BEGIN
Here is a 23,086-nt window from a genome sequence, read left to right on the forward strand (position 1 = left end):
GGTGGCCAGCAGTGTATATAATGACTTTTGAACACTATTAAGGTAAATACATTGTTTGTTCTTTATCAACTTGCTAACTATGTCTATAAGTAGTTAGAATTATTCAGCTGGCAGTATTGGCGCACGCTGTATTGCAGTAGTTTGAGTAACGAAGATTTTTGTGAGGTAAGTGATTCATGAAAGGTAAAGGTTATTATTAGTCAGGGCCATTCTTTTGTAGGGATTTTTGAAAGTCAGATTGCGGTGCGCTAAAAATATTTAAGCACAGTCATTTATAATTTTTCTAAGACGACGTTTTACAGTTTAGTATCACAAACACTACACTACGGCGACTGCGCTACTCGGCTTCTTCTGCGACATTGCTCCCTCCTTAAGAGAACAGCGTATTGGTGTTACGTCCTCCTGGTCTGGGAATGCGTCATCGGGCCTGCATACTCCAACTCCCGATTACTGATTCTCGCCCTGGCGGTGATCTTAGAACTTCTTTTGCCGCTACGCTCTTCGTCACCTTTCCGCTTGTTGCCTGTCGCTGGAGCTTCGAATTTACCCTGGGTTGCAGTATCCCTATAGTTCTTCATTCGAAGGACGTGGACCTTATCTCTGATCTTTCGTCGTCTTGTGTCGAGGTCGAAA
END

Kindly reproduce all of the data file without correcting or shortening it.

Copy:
Here is a 23,086-nt window from a genome sequence, read left to right on the forward strand (position 1 = left end):
GGTGGCCAGCAGTGTATATAATGACTTTTGAACACTATTAAGGTAAATACATTGTTTGTTCTTTATCAACTTGCTAACTATGTCTATAAGTAGTTAGAATTATTCAGCTGGCAGTATTGGCGCACGCTGTATTGCAGTAGTTTGAGTAACGAAGATTTTTGTGAGGTAAGTGATTCATGAAAGGTAAAGGTTATTATTAGTCAGGGCCATTCTTTTGTAGGGATTTTTGAAAGTCAGATTGCGGTGCGCTAAAAATATTTAAGCACAGTCATTTATAATTTTTCTAAGACGACGTTTTACAGTTTAGTATCACAAACACTACACTACGGCGACTGCGCTACTCGGCTTCTTCTGCGACATTGCTCCCTCCTTAAGAGAACAGCGTATTGGTGTTACGTCCTCCTGGTCTGGGAATGCGTCATCGGGCCTGCATACTCCAACTCCCGATTACTGATTCTCGCCCTGGCGGTGATCTTAGAACTTCTTTTGCCGCTACGCTCTTCGTCACCTTTCCGCTTGTTGCCTGTCGCTGGAGCTTCGAATTTACCCTGGGTTGCAGTATCCCTATAGTTCTTCATTCGAAGGACGTGGACCTTATCTCTGATCTTTCGTCGTCTTGTGTCGAGGTCGAAA